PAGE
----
King's novel impresses since the first pages, where White's first menstrual period happens at her school's showers in front of the other girls. Of course, they bully her and she panics. Unfortunately, during the novel she is tortured more and more and she fails to get any kind comfort from her religious extremist mother (a character vaguely similar to The Mist's Mrs. Carmody). Since she is an outsider, no one knows her true gift: telekinesis. This gift will lead to serious trouble to the New England town of Chamberlain.

 One interesting thing to notice is that Stephen King reveals the ending very early in the book. There is almost no denouement. As in a Columbo episode, the reader will know soon what happened in Chamberlain and will have only to find out the events leading to the ending. In all actuality, the main event - the prom - happens halfway through the book! Kudos to King for being able to keep the reader interested with a superb, although risky, narration.
Overall, a pretty good book which is worth reading.

Next is Stephen King's Salem's Lot.

Sunday, February 9, 2014

Eerie Starbucks

Eerie Starbucks this morning. While I read Stephen King, a bunch of quiet homeless men are enjoying a Grande while taking turns to light up a smoke outside. 
Meanwhile, an old man is trying to figure out how to connect his brand new iPhone 5s - box on the table - to his new laptop.
By the motions of his head it's clear that his attempts have been so far unsuccessful. 

Next to me a young boy looking exactly like the vampire Spike from Buffy stares at the wall. I wonder if he has a Brit accent. At the table behind me a curious young guy ready to go to Church adjusts his tie while reading a seemingly interesting book on the Gracchi. An old lady, silvery hair, picks up stuff from the ground. 

Oh Starbucks, the crossroads of life with a jazz soundtrack.

Friday, February 7, 2014

Review: Analog, April 2014, Vol. CXXXIV No. 4

A pretty good issue, although there is nothing really impressive. "Whaliens" by Tidhar made me laugh out loud.

"A Fierce Calming Presence" by Jordan Jeffers is this month's novelette. An interesting story about a federal ecologist who has been called on Ceres to investigate attacks by gulls. Within cries from the local authorities to exterminate (Avatar style) the attacking birds, an evil plot will be uncovered. Enjoyable.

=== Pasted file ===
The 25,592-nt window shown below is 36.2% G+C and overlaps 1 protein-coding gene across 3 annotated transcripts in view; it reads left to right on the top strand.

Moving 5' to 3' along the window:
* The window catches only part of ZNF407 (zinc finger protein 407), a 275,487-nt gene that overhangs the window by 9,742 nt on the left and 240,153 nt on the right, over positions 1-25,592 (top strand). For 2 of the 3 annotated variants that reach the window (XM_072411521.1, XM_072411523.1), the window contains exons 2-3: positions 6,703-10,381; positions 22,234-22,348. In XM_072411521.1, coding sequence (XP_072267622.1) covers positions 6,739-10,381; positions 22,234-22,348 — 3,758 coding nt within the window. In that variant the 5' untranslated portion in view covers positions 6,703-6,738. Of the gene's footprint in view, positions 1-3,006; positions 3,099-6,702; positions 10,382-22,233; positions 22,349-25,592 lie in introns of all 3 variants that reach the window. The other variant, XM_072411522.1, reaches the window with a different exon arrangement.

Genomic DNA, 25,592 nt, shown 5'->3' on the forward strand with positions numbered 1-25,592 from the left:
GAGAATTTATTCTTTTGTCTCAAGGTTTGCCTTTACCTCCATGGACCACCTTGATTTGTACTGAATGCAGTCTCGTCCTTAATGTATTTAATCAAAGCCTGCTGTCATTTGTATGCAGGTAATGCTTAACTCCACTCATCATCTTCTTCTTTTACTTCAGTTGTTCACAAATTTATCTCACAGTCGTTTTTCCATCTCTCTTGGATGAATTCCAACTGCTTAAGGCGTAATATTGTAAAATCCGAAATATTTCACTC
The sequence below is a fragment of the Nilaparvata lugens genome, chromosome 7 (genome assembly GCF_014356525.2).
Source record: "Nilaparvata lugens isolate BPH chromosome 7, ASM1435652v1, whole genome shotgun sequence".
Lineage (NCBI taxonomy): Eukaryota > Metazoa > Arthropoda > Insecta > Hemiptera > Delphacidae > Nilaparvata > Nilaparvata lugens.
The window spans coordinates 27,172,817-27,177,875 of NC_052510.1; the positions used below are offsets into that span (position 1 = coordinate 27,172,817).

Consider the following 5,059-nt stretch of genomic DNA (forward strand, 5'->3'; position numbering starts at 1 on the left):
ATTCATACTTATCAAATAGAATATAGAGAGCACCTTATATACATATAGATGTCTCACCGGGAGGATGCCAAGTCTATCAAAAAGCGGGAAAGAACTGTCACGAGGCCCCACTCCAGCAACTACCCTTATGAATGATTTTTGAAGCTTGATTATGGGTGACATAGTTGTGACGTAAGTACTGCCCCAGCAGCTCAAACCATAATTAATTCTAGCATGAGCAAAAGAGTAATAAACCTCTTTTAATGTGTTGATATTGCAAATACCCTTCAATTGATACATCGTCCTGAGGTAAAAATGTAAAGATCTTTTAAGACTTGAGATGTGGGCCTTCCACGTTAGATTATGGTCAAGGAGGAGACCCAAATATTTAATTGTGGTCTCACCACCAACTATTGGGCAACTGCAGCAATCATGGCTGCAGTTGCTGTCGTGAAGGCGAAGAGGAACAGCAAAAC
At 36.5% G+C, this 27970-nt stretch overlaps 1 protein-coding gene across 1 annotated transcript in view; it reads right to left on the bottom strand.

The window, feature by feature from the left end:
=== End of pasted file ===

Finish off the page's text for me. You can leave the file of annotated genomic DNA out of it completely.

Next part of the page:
"Pollution" by Don Webb. Billy Parsons lives in Japan and wants to be a japanese. He tries everything - including being interested in "japanese zombies" - to fit in but can't. Sad story.

"The Oracle of Boca Raton" by Eric Baylis. Short piece on learning on the job. Mystique piece which left me pretty cold.

"Wind Reaper" by Jon Hakes.  A four page story on alternative energy and hurricanes. Interesting idea.

"It's not 'The Lady or the Tiger?' It's 'Which Tiger?'" by Ian Randal Strock. It seems that lately bars are becoming important for science fiction as Asimov's (Vol. 38, No.3, March 2014) had a similar piece. It's a sad tale on success, failure and the future. I enjoyed thoroughly and I am glad it ended the way it did.

"Whaliens" by Lavie Tidhar. Best piece in this issue, although some people might actually hate it. Whaliens (alien whales...) come to Earth and decide to investigate human religions. The aliens expect the US government to teach them Judaism within a week or they will destroy our planet. Meanwhile, cats do not approve this invasion, as Earth and humans are in their power (if you have cats like me, you know it is true). It seems that cats don't want to lose their status and will do anything to keep it. Meanwhile a sci-fi writer is put in charge by the government to come up with a plan. It's incredibly messed up and funny.

Wednesday, February 5, 2014

Review: Asimov's, March 2014, Vol. 38 No. 3 (Whole #: 458)

For once I agree with Lois Tilton's review on Locus. This issue is, simply stated, dull.
My question is, what happened to Asimov's? February's issue (not reviewed here) was awful - I wanted to throw the magazine outside of the window. March's issue is slightly better but only thanks to Peter Wood's story which is the only one worthy of being published. The statement is more surprising if its lack of originality is taken into account.

The Plantimal by Ken Liu & Mike Resnick. A very old couple decide to adopt a Plantimal, a sort of plant that might have a similar shape of a baby. Very quickly old sorrows emerge as the two kept secrets from each other. At times touching, this story does not deliver even if the idea is decent.

Drink in a Small Town by Peter Wood. Best of the issue. Would've been unnoticed as it feels of "already seen", but it's narrated quite well and majestically engages the reader.

Solomon's Little Sister by Jay O'Connel. A boring Virtual Reality story where characters can be killed over and over.

The Redemption of Kip Banjeree by Genevieve Williams. A story about a pissed-off teenager. Boring.

Through Portal by Dominica Phetteplace. A girl is lost in a time portal and her parents try to find her at any cost. Will they retrieve the correct girl? Boring.

Walking Gear by Sean Monaghan. Replacing limbs ain't cheap and Den knows it. For this reason he tries to rescue his sister, Jenni, who lost her leg and became a prostitute. Could have been more interesting, but fails to.

All the Pretty Little Mermaids by Cat Rambo. Petra creates toys, in this case mermaids. Boring.

Declaration by James Patrick Kelly. This would've been a good political tale about reality and future virtual worlds if the setting was more serious.